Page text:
By Colonel Awadhesh Kumar, Veteran Special Forces
The Lakshadweep archipelago is of immense strategic importance because of its proximity to both the energy-rich western Indian Ocean littoral and the Maldivian archipelago.
Located around 300 kilometres from the Indian state of Kerala, the archipelago comprises 36 islands, but with a total land area of only 32 square kilometres.
The geographical spread of the islands, however, gives India around 20,000 km2 of territorial waters and an Exclusive Economic Zone (EEZ) of approximately 400,000 km2. This is going to increase by additional 75% when Indian EEZ increase from present 200 Nautical Miles to 350 Nautical Miles
The Indian Navy’s surveillance missions some time back received a big boost with the opening of a Naval Detachment (NAVDET) at Androth Island, situated in the Lakshadweep archipelago.
The NAVDET has extended the Indian Navy’s reach by providing a communication network at Androth for connectivity with the mainland. This new facility is in addition to INS DWEEP RAKSHAK, the naval base at Kavaratti.
The Lakshadweep NAVDET is predominately a tactical communication arrangement. However the base can be upgraded to operate as a strategically surveillance cum offensive base.
The arrangement must be predominately oriented towards keeping an eye on China’s growing movements in the waters off Sri Lanka, Pakistan, Myanmar, Seychelles, Mauritius and the Maldives, which is a matter of concern for the Indian Navy.
Soon India must commence expanding its maritime outlook even in the Southern theatre of the Indian Ocean just as it has been very slowly but surely doing in both the western and eastern theatres of the Indian Ocean. Accordingly the islands of Lakshadweep will play a much increased strategic role.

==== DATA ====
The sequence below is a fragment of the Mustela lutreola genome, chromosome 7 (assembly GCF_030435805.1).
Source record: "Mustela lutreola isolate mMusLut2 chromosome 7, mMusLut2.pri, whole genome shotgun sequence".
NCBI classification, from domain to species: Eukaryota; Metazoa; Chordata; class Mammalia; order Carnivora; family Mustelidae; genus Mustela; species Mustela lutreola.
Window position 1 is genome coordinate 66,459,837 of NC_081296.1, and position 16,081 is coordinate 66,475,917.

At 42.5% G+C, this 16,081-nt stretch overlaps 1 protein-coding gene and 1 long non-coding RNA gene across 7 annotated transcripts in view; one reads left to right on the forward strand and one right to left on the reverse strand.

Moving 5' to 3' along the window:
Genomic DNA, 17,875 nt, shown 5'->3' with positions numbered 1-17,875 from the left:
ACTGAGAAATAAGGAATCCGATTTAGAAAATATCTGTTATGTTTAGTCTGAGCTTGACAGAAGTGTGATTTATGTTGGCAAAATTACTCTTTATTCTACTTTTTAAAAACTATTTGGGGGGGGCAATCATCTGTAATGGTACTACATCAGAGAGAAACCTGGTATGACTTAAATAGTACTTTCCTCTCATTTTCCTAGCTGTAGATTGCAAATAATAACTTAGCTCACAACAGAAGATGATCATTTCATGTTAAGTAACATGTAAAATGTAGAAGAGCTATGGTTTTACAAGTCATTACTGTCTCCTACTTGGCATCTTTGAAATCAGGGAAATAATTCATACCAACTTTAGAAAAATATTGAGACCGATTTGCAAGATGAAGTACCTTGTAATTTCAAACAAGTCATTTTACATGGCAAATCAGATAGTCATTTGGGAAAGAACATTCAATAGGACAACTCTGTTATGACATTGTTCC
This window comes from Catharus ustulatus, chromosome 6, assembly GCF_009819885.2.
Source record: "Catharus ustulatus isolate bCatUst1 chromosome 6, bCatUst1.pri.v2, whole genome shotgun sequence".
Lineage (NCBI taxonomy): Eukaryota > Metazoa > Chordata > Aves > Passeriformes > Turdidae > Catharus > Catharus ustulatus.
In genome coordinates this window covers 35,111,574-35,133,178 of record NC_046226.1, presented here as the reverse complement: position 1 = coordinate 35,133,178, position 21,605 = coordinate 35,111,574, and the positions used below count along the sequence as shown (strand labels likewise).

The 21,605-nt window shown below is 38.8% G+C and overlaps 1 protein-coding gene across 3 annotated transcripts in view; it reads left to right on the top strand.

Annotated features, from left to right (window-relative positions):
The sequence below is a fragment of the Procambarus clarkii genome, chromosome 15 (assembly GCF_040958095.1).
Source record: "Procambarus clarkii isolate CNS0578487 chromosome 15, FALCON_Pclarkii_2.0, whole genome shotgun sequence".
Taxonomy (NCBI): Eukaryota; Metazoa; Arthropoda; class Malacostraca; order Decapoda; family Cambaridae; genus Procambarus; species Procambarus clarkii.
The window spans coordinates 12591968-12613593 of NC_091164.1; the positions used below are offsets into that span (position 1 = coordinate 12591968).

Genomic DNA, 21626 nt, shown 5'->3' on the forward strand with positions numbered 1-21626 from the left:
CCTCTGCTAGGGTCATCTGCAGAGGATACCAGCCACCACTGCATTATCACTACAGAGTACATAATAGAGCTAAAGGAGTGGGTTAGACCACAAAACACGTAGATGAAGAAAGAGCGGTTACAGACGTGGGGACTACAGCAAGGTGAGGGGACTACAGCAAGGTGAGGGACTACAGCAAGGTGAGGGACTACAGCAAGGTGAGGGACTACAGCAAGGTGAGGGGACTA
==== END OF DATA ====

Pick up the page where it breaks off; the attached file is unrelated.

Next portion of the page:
The geographic position of this island offers the Indian Navy better outreach for patrolling and surveillance across the southern Indian Ocean. Consequently, it can be used to great advantage to enhance the Navy’s power projection capabilities.
As the next phase, Indian Navy needs to convert the present naval assets in Lakshadweep into a fully-fledged operational surveillance and forward base network. The net centric surveillance should cover a radius of 1000km with missile based interdiction capability.
Naturally the defensive capability will have to cater for both long range and base defence against air strikes and also against surface to surface missiles including cruise missiles.
Once these are in place, then as we start building up our third fleet with the Southern Naval Command, the Navy can start basing and then augmenting the surface combatants within this archipelago on permanent basis.
The ultimate aim will be to able to have the capability to project power and provide sea denial not only around Maldives but right up to Mauritius, Seychelles and the African Coast.
India has recently backed Mauritius to the hilt at ICJ against Britain on the forcible continued occupation of Chagos archipelago by the latter.
It may be noted that Diego Gracia (major American Naval Base) is one of the islands in this archipelago and presently leased by USA.
Thus A& N Command based at Andaman and Nicobar Islands will provide power projection capabilities towards South-East Asia and in conjunction with Vietnam and Fiji deep into the Indo-Pacific, as part of Act East policy.